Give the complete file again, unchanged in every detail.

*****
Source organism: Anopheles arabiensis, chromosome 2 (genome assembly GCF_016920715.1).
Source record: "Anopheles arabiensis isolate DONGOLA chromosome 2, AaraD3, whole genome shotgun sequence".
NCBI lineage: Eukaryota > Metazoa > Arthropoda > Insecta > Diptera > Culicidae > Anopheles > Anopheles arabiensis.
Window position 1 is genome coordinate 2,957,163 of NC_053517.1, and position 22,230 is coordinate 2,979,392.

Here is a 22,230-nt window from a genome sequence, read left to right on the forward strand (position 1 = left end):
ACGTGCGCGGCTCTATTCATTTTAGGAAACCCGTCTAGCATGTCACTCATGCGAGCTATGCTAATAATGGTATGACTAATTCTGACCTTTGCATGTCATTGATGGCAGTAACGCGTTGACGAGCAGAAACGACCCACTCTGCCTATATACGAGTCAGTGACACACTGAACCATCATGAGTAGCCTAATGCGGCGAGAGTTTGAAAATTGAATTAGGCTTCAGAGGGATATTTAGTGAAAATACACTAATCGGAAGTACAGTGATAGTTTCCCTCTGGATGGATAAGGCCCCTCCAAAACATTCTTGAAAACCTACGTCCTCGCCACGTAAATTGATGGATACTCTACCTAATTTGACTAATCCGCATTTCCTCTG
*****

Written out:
Source organism: Anopheles arabiensis, chromosome 2 (genome assembly GCF_016920715.1).
Source record: "Anopheles arabiensis isolate DONGOLA chromosome 2, AaraD3, whole genome shotgun sequence".
NCBI lineage: Eukaryota > Metazoa > Arthropoda > Insecta > Diptera > Culicidae > Anopheles > Anopheles arabiensis.
Window position 1 is genome coordinate 2,957,163 of NC_053517.1, and position 22,230 is coordinate 2,979,392.

Here is a 22,230-nt window from a genome sequence, read left to right on the forward strand (position 1 = left end):
ACGTGCGCGGCTCTATTCATTTTAGGAAACCCGTCTAGCATGTCACTCATGCGAGCTATGCTAATAATGGTATGACTAATTCTGACCTTTGCATGTCATTGATGGCAGTAACGCGTTGACGAGCAGAAACGACCCACTCTGCCTATATACGAGTCAGTGACACACTGAACCATCATGAGTAGCCTAATGCGGCGAGAGTTTGAAAATTGAATTAGGCTTCAGAGGGATATTTAGTGAAAATACACTAATCGGAAGTACAGTGATAGTTTCCCTCTGGATGGATAAGGCCCCTCCAAAACATTCTTGAAAACCTACGTCCTCGCCACGTAAATTGATGGATACTCTACCTAATTTGACTAATCCGCATTTCCTCTG